A product market is comprised of groups of customers who have a very specific need, with fewer offerings to choose from. For example: The Luxury Car market has only a few options to choose from: Bentley, Aston Martin, Ferrari, etc. Product market segments are similar within the specific segment (ex. Luxury Cars), and are different across segments (ex. Luxury, Mid-size, Economy); and each segment has very specific characteristics, which, when reflected in the product, can return higher profits to the organization.

Markets can be segmented by defining the goals of the customers in that market subset. For example, in the transportation market(The Generic Market), a group of customers who’s goals of transportation are to be able to travel in their own vehicle, feel comfortable/safe/fast relative to other transport options, and be able to show other people how “nice” their own vehicle is: this subset can be said to have goals which define them as a Luxury Car segment.

  • Segment Dimensions = Impact on Marketing Mix Decisions
    • Demographics = Affects consumer needs
    • Geographic Location = Affects size of market
    • Behavior and Consumption Patterns = Affects product and promotion variables

Urgency of Satisfaction = Affects Place and Price variables Market segmentation is the process in marketing of dividing a market into distinct subsets (segments) that behave in the same way or have similar needs. Because each segment is fairly homogeneous in their needs and attitudes, they are likely to respond similarly to a given marketing strategy.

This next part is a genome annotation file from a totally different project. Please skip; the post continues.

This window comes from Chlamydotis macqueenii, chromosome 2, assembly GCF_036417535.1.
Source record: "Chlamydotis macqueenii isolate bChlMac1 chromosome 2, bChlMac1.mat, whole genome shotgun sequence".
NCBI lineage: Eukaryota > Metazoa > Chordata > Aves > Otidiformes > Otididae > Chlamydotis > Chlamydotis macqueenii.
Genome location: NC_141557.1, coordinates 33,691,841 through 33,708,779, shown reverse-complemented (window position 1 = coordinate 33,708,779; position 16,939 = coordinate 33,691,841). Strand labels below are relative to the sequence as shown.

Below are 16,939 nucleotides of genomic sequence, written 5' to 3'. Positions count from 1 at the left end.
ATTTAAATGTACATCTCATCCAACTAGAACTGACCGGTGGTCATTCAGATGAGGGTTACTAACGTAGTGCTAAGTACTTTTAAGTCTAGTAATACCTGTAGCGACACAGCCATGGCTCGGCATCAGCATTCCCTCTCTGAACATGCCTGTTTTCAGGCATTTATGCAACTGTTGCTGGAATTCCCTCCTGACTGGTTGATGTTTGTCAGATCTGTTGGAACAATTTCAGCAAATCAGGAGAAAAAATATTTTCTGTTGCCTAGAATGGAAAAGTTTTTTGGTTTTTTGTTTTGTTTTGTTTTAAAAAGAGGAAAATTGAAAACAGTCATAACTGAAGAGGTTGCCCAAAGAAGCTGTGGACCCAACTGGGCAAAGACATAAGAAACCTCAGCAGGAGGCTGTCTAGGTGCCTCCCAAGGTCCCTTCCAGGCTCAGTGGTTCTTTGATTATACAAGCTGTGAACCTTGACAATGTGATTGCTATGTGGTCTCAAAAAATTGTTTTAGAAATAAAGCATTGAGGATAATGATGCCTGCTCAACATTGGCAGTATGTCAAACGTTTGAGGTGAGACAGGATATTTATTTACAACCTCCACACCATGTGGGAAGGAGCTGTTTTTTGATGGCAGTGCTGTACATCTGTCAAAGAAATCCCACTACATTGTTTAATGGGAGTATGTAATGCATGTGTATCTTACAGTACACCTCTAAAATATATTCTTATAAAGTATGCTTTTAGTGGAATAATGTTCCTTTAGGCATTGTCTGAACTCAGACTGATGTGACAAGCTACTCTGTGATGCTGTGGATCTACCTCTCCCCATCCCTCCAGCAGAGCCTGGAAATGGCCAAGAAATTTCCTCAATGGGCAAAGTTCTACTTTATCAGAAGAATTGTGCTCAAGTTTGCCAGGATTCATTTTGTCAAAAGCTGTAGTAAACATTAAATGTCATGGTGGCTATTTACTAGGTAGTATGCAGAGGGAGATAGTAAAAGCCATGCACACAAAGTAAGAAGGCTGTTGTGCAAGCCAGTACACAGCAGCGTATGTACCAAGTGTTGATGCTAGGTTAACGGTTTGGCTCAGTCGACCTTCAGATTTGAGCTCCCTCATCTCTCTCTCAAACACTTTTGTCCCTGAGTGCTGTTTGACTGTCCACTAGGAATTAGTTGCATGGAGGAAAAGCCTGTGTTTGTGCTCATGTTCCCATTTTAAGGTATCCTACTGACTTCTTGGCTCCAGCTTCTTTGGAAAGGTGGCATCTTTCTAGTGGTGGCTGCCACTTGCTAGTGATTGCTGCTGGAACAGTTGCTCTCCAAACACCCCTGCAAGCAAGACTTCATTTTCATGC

They are likely to have similar feeling and ideas about a marketing mix comprised of a given product or service, sold at a given price, distributed in a certain way, and promoted in a certain way.

Broadly, markets can be divided according to a number of general criteria, such as by industry or public versus private sector. Small segments are often termed niche markets or specialty markets. However, all segments fall into either consumer or industrial markets. Although it has similar objectives and it overlaps with consumer markets in many ways, the process of Industrial market segmentation is quite different.

The process of segmentation is distinct from targeting (choosing which segments to address) and positioning (designing an appropriate marketing mix for each segment). The overall intent is to identify groups of similar customers and potential customers; to prioritise the groups to address; to understand their behaviour; and to respond with appropriate marketing strategies that satisfy the different preferences of each chosen segment.

Improved segmentation can lead to significantly improved marketing effectiveness. With the right segmentation, the right lists can be purchased, advertising results can be improved and customer satisfaction can be increased.
Requirements for Successful segmentation are:

  • S Substantial: the segment has to be large and profitable enough